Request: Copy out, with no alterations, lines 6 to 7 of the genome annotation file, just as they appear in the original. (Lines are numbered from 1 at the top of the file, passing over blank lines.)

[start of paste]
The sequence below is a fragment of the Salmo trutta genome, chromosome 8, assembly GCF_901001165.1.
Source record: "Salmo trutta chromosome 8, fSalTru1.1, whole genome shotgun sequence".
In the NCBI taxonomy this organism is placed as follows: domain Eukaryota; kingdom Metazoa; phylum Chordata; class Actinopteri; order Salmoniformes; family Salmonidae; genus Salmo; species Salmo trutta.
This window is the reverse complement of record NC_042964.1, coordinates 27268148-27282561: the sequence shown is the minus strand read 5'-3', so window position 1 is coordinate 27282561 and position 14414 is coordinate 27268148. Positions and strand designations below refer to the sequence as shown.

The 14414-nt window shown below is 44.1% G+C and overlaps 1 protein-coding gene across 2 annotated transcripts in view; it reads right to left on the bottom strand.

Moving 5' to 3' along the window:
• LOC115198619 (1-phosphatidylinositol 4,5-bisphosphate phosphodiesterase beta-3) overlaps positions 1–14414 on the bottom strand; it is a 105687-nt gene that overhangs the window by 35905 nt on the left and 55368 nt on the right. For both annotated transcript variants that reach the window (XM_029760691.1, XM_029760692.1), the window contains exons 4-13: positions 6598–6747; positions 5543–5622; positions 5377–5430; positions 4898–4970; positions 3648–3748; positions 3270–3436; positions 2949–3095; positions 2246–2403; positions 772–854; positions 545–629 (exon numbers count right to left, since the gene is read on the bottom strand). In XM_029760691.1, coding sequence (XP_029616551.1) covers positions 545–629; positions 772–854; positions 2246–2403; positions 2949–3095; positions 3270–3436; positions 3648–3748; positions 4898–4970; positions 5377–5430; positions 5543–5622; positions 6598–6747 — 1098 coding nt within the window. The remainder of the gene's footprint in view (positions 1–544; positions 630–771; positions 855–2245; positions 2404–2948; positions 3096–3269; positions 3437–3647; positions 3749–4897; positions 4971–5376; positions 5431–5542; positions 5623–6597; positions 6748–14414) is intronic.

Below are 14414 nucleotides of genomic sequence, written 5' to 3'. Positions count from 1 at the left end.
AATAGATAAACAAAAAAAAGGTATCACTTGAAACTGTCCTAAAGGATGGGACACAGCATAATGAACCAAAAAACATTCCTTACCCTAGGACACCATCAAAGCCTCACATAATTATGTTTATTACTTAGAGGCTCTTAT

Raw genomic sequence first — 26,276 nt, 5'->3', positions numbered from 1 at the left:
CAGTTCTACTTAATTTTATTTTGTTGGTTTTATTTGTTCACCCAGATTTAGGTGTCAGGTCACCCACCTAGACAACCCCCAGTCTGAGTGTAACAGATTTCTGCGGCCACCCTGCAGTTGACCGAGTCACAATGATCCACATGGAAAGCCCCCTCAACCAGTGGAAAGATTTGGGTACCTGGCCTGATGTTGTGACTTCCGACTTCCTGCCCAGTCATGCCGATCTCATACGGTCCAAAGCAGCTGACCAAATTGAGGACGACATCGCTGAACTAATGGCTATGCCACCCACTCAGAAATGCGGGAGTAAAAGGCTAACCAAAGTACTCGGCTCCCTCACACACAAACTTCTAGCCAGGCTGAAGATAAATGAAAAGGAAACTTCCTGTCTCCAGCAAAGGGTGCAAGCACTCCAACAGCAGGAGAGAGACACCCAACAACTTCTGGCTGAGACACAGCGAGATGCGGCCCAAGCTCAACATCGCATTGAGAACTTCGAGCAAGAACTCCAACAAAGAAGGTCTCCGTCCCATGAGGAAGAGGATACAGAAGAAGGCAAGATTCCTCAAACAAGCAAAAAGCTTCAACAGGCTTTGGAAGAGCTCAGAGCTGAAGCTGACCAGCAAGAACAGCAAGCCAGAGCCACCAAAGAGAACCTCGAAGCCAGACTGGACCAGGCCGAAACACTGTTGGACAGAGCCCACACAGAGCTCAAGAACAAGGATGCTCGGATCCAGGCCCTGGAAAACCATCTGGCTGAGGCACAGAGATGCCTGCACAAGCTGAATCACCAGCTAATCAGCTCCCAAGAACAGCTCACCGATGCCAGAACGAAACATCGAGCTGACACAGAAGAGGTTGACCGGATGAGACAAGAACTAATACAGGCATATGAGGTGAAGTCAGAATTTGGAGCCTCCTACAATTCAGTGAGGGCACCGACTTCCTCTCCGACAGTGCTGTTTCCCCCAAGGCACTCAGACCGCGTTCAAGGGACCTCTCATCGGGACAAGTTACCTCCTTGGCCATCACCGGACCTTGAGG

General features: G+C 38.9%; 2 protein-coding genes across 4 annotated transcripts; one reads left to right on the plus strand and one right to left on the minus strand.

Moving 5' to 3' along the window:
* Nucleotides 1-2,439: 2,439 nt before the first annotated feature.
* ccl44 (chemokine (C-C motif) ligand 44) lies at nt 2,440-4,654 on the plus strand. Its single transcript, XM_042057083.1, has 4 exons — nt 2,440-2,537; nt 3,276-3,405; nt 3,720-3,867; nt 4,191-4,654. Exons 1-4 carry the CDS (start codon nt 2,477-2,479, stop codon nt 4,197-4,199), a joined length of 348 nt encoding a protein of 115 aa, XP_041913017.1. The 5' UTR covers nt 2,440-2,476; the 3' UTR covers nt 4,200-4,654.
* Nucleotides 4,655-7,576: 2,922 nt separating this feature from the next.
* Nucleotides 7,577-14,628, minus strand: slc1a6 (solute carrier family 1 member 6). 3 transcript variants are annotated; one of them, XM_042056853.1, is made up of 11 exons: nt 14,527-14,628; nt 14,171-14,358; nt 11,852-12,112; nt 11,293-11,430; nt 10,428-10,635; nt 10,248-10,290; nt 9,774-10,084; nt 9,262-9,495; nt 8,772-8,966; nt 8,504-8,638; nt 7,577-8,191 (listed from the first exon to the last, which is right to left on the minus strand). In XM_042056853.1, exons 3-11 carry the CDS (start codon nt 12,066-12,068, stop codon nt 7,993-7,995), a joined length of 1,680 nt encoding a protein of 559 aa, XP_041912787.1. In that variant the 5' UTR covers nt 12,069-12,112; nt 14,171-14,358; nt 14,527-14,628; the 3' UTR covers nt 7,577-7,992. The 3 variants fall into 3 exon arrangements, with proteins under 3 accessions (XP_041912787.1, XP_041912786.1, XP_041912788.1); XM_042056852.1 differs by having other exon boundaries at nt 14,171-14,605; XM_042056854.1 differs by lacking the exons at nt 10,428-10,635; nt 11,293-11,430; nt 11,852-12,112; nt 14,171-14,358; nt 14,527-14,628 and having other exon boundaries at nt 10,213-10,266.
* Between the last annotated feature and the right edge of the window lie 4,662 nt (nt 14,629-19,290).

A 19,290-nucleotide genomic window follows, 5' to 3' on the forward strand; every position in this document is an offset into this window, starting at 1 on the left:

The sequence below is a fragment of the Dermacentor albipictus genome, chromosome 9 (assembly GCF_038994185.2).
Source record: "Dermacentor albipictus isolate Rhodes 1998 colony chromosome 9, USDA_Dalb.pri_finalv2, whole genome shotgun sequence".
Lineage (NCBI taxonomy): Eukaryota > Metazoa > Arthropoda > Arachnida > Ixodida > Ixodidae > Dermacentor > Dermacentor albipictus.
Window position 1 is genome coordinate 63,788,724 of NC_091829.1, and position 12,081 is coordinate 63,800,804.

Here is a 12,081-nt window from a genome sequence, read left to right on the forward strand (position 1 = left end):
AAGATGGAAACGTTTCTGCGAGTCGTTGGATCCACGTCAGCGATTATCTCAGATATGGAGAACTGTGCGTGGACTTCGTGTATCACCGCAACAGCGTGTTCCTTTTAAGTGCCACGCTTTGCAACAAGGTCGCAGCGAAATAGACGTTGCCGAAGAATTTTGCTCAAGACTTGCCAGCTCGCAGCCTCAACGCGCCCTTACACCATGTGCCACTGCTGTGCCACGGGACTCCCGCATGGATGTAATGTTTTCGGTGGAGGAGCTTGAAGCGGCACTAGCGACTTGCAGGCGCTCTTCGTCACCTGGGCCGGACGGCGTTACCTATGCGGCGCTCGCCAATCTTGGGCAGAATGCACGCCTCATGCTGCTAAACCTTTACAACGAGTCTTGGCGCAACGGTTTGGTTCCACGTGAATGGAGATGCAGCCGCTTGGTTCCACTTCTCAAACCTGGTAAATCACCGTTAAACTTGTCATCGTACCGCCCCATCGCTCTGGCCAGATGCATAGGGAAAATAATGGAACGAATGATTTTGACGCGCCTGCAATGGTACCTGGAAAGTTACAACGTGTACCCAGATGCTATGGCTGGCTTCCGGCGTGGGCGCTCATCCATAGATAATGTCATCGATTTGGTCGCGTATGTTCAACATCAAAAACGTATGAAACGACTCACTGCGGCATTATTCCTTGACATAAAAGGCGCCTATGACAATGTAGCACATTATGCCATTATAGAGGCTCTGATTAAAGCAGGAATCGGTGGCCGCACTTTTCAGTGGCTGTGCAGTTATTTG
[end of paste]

Moving 5' to 3' along the window:
• LOC115198619 (1-phosphatidylinositol 4,5-bisphosphate phosphodiesterase beta-3) overlaps positions 1–14414 on the bottom strand; it is a 105687-nt gene that overhangs the window by 35905 nt on the left and 55368 nt on the right. For both annotated transcript variants that reach the window (XM_029760691.1, XM_029760692.1), the window contains exons 4-13: positions 6598–6747; positions 5543–5622; positions 5377–5430; positions 4898–4970; positions 3648–3748; positions 3270–3436; positions 2949–3095; positions 2246–2403; positions 772–854; positions 545–629 (exon numbers count right to left, since the gene is read on the bottom strand). In XM_029760691.1, coding sequence (XP_029616551.1) covers positions 545–629; positions 772–854; positions 2246–2403; positions 2949–3095; positions 3270–3436; positions 3648–3748; positions 4898–4970; positions 5377–5430; positions 5543–5622; positions 6598–6747 — 1098 coding nt within the window. The remainder of the gene's footprint in view (positions 1–544; positions 630–771; positions 855–2245; positions 2404–2948; positions 3096–3269; positions 3437–3647; positions 3749–4897; positions 4971–5376; positions 5431–5542; positions 5623–6597; positions 6748–14414) is intronic.